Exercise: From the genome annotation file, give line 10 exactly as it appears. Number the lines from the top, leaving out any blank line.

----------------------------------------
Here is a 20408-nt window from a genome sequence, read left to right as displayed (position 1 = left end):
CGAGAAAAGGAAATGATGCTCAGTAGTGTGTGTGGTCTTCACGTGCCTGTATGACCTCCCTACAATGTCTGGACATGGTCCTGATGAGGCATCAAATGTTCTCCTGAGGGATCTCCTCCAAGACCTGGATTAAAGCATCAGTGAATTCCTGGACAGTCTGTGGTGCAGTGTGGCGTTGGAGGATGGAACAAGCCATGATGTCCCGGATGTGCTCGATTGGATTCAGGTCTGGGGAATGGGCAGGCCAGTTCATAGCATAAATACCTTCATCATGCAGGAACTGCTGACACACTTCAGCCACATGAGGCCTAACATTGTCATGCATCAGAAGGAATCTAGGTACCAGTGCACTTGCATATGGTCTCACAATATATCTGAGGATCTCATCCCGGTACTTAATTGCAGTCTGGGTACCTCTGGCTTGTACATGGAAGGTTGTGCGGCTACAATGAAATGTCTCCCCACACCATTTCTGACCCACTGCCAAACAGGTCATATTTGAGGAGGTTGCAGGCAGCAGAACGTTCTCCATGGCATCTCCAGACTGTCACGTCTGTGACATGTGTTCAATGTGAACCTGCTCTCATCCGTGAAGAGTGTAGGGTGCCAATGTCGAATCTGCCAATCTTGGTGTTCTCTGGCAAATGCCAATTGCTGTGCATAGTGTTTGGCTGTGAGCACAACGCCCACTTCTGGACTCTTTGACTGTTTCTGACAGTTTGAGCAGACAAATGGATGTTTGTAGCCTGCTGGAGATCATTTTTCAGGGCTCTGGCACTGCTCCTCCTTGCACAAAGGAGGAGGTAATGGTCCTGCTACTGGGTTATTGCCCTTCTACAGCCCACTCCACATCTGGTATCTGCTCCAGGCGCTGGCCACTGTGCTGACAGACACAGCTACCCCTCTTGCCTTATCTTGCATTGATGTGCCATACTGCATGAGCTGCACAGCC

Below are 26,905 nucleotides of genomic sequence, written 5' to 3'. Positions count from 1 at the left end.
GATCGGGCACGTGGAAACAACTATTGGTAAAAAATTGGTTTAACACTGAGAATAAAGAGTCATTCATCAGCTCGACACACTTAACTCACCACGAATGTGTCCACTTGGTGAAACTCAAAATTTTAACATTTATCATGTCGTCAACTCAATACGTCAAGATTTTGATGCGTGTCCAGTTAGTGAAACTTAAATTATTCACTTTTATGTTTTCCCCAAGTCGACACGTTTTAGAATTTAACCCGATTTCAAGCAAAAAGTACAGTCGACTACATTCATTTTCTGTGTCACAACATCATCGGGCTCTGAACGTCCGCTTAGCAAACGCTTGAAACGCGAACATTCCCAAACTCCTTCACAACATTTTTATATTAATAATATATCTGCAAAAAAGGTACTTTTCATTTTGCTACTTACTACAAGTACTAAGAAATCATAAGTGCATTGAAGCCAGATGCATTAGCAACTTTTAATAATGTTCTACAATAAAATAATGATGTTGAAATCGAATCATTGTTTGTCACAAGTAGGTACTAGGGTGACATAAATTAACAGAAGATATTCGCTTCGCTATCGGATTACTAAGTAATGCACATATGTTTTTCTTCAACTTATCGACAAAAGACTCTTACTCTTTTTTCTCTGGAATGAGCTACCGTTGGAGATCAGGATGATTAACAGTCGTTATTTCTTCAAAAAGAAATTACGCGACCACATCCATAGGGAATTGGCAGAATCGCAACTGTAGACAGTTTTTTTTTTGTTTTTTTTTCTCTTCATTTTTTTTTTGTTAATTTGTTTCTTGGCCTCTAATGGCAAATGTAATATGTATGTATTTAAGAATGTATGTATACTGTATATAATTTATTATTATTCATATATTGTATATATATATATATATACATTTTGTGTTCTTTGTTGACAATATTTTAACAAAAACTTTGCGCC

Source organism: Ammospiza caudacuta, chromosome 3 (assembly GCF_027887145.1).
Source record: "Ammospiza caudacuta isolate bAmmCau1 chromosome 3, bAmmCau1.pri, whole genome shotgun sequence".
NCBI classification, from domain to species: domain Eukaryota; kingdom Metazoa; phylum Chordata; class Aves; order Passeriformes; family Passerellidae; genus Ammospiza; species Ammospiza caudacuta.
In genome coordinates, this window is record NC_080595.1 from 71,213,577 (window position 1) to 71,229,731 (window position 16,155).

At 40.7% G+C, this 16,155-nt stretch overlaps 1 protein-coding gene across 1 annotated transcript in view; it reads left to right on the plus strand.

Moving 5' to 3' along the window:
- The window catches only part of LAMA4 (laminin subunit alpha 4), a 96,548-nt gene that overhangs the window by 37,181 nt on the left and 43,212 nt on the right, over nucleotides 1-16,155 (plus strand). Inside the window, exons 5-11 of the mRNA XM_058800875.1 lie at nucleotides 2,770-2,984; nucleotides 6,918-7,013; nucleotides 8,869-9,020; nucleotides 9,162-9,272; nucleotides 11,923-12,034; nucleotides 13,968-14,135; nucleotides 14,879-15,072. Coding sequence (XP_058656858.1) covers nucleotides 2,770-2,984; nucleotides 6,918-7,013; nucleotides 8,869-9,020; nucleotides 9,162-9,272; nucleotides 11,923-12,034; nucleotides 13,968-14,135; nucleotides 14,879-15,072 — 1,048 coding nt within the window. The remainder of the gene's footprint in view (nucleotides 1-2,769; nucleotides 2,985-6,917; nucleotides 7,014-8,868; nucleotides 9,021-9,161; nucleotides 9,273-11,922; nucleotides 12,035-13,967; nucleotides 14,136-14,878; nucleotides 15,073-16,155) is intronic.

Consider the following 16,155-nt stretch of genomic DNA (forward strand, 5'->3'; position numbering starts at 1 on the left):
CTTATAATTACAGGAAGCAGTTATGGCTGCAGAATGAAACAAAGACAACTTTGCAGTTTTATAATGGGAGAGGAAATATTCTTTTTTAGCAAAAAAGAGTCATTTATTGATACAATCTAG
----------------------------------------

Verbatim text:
Moving 5' to 3' along the window: